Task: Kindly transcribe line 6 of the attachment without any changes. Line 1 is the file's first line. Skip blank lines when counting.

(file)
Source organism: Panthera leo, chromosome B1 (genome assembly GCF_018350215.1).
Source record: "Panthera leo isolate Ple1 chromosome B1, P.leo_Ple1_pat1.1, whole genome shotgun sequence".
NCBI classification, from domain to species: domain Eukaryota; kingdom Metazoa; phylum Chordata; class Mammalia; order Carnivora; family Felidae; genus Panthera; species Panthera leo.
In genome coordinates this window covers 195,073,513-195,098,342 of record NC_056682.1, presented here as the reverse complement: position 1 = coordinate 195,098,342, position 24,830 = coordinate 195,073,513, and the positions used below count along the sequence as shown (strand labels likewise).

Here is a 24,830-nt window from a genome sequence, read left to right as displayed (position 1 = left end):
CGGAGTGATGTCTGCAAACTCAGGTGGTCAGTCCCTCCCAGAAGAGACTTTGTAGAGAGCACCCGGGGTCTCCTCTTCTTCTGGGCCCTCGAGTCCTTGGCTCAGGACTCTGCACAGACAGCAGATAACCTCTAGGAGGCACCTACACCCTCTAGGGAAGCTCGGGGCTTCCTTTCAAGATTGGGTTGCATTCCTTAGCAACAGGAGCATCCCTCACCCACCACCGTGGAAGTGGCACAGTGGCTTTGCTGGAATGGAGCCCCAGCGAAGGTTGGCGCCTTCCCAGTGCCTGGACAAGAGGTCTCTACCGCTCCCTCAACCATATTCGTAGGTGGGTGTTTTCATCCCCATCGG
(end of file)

CGGAGTGATGTCTGCAAACTCAGGTGGTCAGTCCCTCCCAGAAGAGACTTTGTAGAGAGCACCCGGGGTCTCCTCTTCTTCTGGGCCCTCGAGTCCTTGGCTCAGGACTCTGCACAGACAGCAGATAACCTCTAGGAGGCACCTACACCCTCTAGGGAAGCTCGGGGCTTCCTTTCAAGATTGGGTTGCATTCCTTAGCAACAGGAGCATCCCTCACCCACCACCGTGGAAGTGGCACAGTGGCTTTGCTGGAATGGAGCCCCAGCGAAGGTTGGCGCCTTCCCAGTGCCTGGACAAGAGGTCTCTACCGCTCCCTCAACCATATTCGTAGGTGGGTGTTTTCATCCCCATCGG